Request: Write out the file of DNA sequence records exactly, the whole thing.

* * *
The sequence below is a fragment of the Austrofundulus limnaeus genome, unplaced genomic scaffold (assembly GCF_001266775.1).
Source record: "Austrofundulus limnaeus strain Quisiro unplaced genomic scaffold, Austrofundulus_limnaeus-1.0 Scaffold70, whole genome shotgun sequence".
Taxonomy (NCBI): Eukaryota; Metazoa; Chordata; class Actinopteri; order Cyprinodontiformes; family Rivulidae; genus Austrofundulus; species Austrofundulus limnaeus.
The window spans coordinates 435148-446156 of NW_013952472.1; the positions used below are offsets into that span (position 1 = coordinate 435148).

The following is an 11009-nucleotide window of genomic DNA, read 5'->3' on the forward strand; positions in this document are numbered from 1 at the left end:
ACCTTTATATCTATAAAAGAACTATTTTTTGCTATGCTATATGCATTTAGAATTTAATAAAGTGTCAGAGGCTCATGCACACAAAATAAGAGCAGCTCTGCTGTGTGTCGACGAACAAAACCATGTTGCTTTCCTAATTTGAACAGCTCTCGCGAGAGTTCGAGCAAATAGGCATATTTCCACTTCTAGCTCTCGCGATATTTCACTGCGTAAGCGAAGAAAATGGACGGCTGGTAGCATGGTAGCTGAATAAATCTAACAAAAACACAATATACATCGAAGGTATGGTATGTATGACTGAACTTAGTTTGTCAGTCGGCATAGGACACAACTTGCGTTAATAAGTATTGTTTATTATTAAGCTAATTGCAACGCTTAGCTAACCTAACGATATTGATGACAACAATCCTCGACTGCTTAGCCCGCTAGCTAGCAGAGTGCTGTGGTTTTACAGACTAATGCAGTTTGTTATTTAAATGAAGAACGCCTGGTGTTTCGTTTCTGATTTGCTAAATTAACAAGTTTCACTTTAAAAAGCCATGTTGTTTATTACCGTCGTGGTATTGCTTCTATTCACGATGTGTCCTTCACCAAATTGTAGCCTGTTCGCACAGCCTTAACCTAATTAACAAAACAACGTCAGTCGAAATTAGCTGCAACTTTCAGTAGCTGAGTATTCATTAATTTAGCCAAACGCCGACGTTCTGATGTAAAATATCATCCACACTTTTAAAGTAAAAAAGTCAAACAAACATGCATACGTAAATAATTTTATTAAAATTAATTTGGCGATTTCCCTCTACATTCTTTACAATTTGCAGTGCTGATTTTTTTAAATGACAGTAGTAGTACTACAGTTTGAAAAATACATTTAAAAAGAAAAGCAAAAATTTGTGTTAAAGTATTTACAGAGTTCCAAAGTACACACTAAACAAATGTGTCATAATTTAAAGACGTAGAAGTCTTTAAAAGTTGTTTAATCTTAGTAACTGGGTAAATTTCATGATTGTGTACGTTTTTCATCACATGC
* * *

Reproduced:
The sequence below is a fragment of the Austrofundulus limnaeus genome, unplaced genomic scaffold (assembly GCF_001266775.1).
Source record: "Austrofundulus limnaeus strain Quisiro unplaced genomic scaffold, Austrofundulus_limnaeus-1.0 Scaffold70, whole genome shotgun sequence".
Taxonomy (NCBI): Eukaryota; Metazoa; Chordata; class Actinopteri; order Cyprinodontiformes; family Rivulidae; genus Austrofundulus; species Austrofundulus limnaeus.
The window spans coordinates 435148-446156 of NW_013952472.1; the positions used below are offsets into that span (position 1 = coordinate 435148).

The following is an 11009-nucleotide window of genomic DNA, read 5'->3' on the forward strand; positions in this document are numbered from 1 at the left end:
ACCTTTATATCTATAAAAGAACTATTTTTTGCTATGCTATATGCATTTAGAATTTAATAAAGTGTCAGAGGCTCATGCACACAAAATAAGAGCAGCTCTGCTGTGTGTCGACGAACAAAACCATGTTGCTTTCCTAATTTGAACAGCTCTCGCGAGAGTTCGAGCAAATAGGCATATTTCCACTTCTAGCTCTCGCGATATTTCACTGCGTAAGCGAAGAAAATGGACGGCTGGTAGCATGGTAGCTGAATAAATCTAACAAAAACACAATATACATCGAAGGTATGGTATGTATGACTGAACTTAGTTTGTCAGTCGGCATAGGACACAACTTGCGTTAATAAGTATTGTTTATTATTAAGCTAATTGCAACGCTTAGCTAACCTAACGATATTGATGACAACAATCCTCGACTGCTTAGCCCGCTAGCTAGCAGAGTGCTGTGGTTTTACAGACTAATGCAGTTTGTTATTTAAATGAAGAACGCCTGGTGTTTCGTTTCTGATTTGCTAAATTAACAAGTTTCACTTTAAAAAGCCATGTTGTTTATTACCGTCGTGGTATTGCTTCTATTCACGATGTGTCCTTCACCAAATTGTAGCCTGTTCGCACAGCCTTAACCTAATTAACAAAACAACGTCAGTCGAAATTAGCTGCAACTTTCAGTAGCTGAGTATTCATTAATTTAGCCAAACGCCGACGTTCTGATGTAAAATATCATCCACACTTTTAAAGTAAAAAAGTCAAACAAACATGCATACGTAAATAATTTTATTAAAATTAATTTGGCGATTTCCCTCTACATTCTTTACAATTTGCAGTGCTGATTTTTTTAAATGACAGTAGTAGTACTACAGTTTGAAAAATACATTTAAAAAGAAAAGCAAAAATTTGTGTTAAAGTATTTACAGAGTTCCAAAGTACACACTAAACAAATGTGTCATAATTTAAAGACGTAGAAGTCTTTAAAAGTTGTTTAATCTTAGTAACTGGGTAAATTTCATGATTGTGTACGTTTTTCATCACATGC